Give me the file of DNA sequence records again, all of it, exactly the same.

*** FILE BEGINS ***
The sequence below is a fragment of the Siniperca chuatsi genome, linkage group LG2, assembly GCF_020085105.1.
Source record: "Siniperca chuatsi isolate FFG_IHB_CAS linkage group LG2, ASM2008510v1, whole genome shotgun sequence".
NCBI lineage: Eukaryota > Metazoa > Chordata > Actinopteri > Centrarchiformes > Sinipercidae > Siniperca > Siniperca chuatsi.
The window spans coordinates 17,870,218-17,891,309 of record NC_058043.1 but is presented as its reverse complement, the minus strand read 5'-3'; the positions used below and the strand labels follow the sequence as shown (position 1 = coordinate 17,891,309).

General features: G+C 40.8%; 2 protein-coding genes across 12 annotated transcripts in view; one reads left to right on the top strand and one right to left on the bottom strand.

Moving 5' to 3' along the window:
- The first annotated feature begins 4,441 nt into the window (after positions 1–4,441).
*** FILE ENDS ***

The sequence below is a fragment of the Siniperca chuatsi genome, linkage group LG2, assembly GCF_020085105.1.
Source record: "Siniperca chuatsi isolate FFG_IHB_CAS linkage group LG2, ASM2008510v1, whole genome shotgun sequence".
NCBI lineage: Eukaryota > Metazoa > Chordata > Actinopteri > Centrarchiformes > Sinipercidae > Siniperca > Siniperca chuatsi.
The window spans coordinates 17,870,218-17,891,309 of record NC_058043.1 but is presented as its reverse complement, the minus strand read 5'-3'; the positions used below and the strand labels follow the sequence as shown (position 1 = coordinate 17,891,309).

General features: G+C 40.8%; 2 protein-coding genes across 12 annotated transcripts in view; one reads left to right on the top strand and one right to left on the bottom strand.

Moving 5' to 3' along the window:
- The first annotated feature begins 4,441 nt into the window (after positions 1–4,441).